[1] "Any damages Eshelman would claim for that alleged transgression would be limited to “nominal damages” and not the $7.75 million Eshelman had claimed in lost ranch value, the judge wrote."

The owner should pay millions in fines for illegally blocking access to public land for so many years.
The only explanation of why these inaccessible pieces of land I can find [0] fails to explain why they were created this way. Does anyone know?

Apparently to encourage railways railway builders were given every other square mile of land on each side of the railway. But that should only create 2 "rows" of checkers, each accessible either from above or below. The only way to create a full checkerboard would be to build multiple railways, in parallel, only 2 miles apart. I cannot believe people did that, so what am I missing here?


In case folks from outside the region are wondering how this situation came to be:
This is bizarre.

I’m all for property rights but if you own a big chunk of land …. this seems less consequential than someone stepping off the sidewalk onto my lawn, or an out of control kid crashing their bike into my yard…

Anyone using the ladder in the photo seems VERY considerate.

Swedes have this figured out. Never would work in America, but I’m all for it.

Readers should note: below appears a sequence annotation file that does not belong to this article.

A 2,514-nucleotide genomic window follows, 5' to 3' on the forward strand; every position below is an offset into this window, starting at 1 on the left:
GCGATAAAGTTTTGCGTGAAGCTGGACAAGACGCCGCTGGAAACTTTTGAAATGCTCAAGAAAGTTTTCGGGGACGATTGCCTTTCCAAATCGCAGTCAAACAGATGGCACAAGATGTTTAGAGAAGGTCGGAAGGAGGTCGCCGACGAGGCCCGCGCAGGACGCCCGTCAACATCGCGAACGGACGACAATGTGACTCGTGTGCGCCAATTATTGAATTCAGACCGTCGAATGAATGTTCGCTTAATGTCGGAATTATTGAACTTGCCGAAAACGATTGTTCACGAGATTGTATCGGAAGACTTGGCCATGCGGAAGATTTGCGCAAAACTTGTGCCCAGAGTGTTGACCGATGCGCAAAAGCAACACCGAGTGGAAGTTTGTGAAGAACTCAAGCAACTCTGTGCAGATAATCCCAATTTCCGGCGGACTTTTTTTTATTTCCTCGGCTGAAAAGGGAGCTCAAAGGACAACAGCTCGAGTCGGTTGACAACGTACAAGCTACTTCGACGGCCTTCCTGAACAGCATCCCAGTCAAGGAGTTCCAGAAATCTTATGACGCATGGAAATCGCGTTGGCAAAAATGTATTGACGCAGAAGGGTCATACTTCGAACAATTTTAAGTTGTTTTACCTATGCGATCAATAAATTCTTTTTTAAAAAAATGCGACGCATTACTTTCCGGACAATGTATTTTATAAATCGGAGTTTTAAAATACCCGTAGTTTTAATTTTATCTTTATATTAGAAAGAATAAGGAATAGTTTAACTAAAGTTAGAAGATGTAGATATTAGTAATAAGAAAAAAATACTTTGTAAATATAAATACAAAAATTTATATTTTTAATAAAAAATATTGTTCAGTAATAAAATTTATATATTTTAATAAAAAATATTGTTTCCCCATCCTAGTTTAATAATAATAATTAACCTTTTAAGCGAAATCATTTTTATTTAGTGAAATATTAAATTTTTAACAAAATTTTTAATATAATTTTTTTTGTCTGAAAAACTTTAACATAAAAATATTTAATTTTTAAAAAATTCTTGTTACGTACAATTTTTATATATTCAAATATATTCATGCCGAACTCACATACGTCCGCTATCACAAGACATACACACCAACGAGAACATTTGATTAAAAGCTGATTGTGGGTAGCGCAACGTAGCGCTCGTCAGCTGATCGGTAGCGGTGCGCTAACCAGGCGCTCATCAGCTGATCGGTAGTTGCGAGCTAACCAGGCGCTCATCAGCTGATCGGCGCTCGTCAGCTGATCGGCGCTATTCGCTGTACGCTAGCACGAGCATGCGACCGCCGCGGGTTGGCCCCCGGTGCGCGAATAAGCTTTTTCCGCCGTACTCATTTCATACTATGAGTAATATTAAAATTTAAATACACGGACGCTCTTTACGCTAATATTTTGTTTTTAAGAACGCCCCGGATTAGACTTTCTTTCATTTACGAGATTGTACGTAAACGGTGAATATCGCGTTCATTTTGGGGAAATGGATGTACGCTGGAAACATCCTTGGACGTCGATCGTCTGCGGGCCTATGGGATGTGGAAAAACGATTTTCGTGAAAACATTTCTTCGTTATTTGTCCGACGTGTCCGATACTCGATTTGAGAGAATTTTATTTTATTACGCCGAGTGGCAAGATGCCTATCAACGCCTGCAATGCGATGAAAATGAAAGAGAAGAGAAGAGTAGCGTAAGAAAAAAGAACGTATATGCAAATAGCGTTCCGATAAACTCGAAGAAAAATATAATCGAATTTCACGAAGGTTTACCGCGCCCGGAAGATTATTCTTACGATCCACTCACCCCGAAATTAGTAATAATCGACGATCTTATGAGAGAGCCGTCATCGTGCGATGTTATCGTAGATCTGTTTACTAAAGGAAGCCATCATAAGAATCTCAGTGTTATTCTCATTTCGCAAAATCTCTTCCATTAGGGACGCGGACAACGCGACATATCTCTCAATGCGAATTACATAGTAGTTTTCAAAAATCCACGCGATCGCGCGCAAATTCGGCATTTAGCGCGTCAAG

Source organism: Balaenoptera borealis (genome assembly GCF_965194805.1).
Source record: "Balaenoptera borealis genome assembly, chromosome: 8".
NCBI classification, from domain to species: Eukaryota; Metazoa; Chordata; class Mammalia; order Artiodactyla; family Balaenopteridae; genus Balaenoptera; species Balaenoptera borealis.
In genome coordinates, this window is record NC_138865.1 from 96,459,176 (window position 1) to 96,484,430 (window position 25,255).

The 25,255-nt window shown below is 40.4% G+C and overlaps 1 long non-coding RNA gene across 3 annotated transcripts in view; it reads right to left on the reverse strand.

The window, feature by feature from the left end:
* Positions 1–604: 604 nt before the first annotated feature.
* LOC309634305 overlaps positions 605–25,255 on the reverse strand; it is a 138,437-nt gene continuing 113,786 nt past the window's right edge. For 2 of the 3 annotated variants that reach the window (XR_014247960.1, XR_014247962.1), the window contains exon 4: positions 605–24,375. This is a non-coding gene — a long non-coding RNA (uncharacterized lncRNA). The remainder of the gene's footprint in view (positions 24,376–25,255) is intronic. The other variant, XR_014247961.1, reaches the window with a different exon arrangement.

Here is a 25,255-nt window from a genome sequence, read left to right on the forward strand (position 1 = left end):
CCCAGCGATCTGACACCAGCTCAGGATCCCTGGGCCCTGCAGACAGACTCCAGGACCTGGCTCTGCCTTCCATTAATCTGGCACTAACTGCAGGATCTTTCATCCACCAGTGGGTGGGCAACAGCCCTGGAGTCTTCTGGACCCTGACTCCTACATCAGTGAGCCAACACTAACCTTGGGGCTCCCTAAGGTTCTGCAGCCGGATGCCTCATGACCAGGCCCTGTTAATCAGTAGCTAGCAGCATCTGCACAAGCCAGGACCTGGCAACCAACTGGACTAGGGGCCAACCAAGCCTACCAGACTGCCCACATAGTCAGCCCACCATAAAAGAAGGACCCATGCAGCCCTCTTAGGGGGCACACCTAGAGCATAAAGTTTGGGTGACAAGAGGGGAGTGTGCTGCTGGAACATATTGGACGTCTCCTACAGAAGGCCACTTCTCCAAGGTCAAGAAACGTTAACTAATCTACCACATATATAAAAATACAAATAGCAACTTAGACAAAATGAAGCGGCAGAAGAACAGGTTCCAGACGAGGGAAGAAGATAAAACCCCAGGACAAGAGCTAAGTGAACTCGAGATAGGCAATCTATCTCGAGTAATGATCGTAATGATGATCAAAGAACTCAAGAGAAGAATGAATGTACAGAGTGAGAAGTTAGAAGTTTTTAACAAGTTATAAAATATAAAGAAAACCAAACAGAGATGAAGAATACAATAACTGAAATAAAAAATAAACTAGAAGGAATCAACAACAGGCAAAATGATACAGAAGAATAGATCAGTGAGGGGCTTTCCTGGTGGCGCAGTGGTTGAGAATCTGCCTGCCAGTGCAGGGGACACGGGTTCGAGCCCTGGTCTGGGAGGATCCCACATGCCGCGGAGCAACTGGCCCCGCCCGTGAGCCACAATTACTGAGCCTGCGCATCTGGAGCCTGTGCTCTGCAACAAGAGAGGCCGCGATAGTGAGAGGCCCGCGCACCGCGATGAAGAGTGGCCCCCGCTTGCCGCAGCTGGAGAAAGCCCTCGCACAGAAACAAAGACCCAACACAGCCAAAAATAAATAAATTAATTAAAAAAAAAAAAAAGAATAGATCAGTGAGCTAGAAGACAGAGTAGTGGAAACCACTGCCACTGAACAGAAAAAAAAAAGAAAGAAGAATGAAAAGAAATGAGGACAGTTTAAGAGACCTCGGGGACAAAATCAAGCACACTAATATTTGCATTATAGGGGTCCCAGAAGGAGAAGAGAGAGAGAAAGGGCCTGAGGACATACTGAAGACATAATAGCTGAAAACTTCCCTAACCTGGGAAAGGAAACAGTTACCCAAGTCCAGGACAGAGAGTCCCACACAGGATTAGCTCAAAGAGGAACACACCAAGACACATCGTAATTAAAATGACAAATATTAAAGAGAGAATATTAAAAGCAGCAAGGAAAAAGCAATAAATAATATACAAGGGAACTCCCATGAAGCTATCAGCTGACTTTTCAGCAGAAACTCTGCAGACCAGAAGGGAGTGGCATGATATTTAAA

This always seemed like a matter of wealth + intent meeting a law firm willing to make the argument rather than a viable legal theory.

I can't imagine that if this was a significant cost for the party filing the suit that they would have prosecuted it.

Given the wording of the law (even absent the recent subsequent laws) you can't claim privilege over public land like that.

If the ruling were any different it would have been terrible for the idea of public lands being for public use.

Refreshing that a bit of sanity prevailed. I’ve been mad about this for months.
For some reason, this domain is blocked by my ISP's illegal content filter.

So here is a mirror:

So this means that, legally, private land is not a closed set (doesn't contain the points where boundaries touch).
The US needs a national right to roam.
I'm surprised there isn't a reasonable setback for fences abutting public lands like this
The land owner was an idiot to let this go to trial.

He'd been a lot richer if he constructed a private road and charged a toll. He'd have defacto control of who crosses and it'd be quite profitable too.

Instead he got caselaw against him and is left with nothing. Lesson about greed here!

Are we going to start seeing rounded corners on parcels now?
> The men corner-crossed in 2020 and 2021 to hunt public land enmeshed in Eshelman’s 22,045-acre ranch.

What sort of a sociopathic son of a bitch do you have to be to tie up so many resources on such a minor transgression? That dude eats babies for sure.

The sheer rapaciousness of these multi-hundred millionaires is just disgusting. I'm glad to see that public opinion is largely starting to turn against these billionaire types as "geniuses" to boils on the ass of humanity.
Uck eah! his s uch a ig in or ublic ands!